I teased you recently, in my review of On a Farther Shore (the new Rachel Carson biography by William Souder) with some thoughts on Notes. You may notice that this is my third post concerning Souder’s book. It has been rather thought-provoking, which is always nice.
Authors of nonfiction should cite their sources. I don’t think there’s much disagreement on this point. But to the question of how they should do it, there are several answers. The most common use a superscript number or other symbol in the text to refer the reader to more information elsewhere. Footnotes reside at the “foot” of the page, and endnotes are collected at the end of a chapter or a book. (I don’t read e-books, but surely there’s a clever way to imbed notes in the text in the form of little hyperlinks so that the reader can reference the note on the spot if she so chooses, which sounds convenient and reasonable [except that she'd have to be reading an e-book, so there's a compromise].) The content of notes is often bibliographical, giving credit to the author’s source for a piece of information, but can also allow the author to further discuss a point, like a long parenthetical outside of the text itself.
There are pros and cons to footnotes and endnotes. Footnotes take up space on the page, and may be annoying to readers who don’t care about them. Endnotes can be inconveniently remote, for readers who do care – I’ve been known to use two bookmarks, one for where I’m reading in the main text and one for where I’m reading in the endnotes, so that I can quickly find the next note I’m directed to. I guess the main question, then, is whether the reader cares about the content of the notes in the first place. I suspect I’m fairly typical in that I am more likely to care about notes that offer further thoughts on the main text, than notes that only cite sources.
William Souder, in On a Farther Shore, uses endnotes, gathered all together in one long section (75 pages) at the end of the main text. At a glance, they appeared to be works cited, and I was going to leave it at that. Normally at the end of a nonfiction read, I look at the Acknowledgements, Notes, and sundry further thoughts, and read as much of it as attracts my attention (often most of it). In this case, I found that I had been wrong about the notes: most of them were citations, but there were some parenthetical-style remarks by Souder, describing his experience in researching the book (descendents of Carson and her friend Dorothy Freeman hosted him at their homes on the ocean; he wrote a chapter at Carson’s own desk) or expanding upon the text of the book. This was valuable! For example, I learned in a note that “in the 1950′s and 60′s it was common for doctors to discuss a cancer diagnosis with a woman’s husband and not with the patient herself – a disturbing practice that left the unmarried Carson in the dark about her condition.” (Souder notes in the main text that Carson’s ignorance about her condition and treatment options was all the more ironic and tragic because, as a scientist, she was more capable than the average man of understanding that information and using it to make decisions about her care.) This shocking detail seems important to me! I’m glad I came across it by accident – after which I read the notes through, and found other tidbits of value. For example, Souder emerges as a person with feelings and personal impressions only in his notes.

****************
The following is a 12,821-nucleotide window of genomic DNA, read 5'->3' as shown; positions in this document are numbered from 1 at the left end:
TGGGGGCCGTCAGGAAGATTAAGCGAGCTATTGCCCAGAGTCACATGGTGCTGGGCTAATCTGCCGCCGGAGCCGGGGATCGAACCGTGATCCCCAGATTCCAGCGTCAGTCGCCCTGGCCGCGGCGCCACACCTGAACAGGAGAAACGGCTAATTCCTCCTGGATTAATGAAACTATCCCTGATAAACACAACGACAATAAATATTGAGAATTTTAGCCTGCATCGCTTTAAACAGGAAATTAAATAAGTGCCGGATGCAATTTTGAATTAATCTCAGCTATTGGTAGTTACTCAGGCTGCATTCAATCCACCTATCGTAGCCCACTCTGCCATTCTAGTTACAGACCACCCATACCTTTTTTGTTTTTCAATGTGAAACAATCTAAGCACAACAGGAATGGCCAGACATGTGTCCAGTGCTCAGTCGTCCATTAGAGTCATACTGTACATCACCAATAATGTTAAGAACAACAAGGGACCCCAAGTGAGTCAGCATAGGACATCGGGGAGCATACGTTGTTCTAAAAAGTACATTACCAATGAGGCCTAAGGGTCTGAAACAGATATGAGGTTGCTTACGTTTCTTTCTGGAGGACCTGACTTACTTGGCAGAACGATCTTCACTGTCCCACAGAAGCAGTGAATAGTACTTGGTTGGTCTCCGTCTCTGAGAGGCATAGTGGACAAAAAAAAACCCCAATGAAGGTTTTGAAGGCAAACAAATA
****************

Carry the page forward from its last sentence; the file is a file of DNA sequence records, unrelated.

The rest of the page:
My point here is that I almost missed the notes that were valuable to me because I misunderstood their content. This isn’t necessarily an argument for footnotes over endnotes; but at least I might wish that Souder had made it a little more clear that there’s more than citations in that exhaustive 75 pages of notes at the back of his book. Keep your eyes open, kids.
What are your feelings about footnotes, endnotes, or othernotes?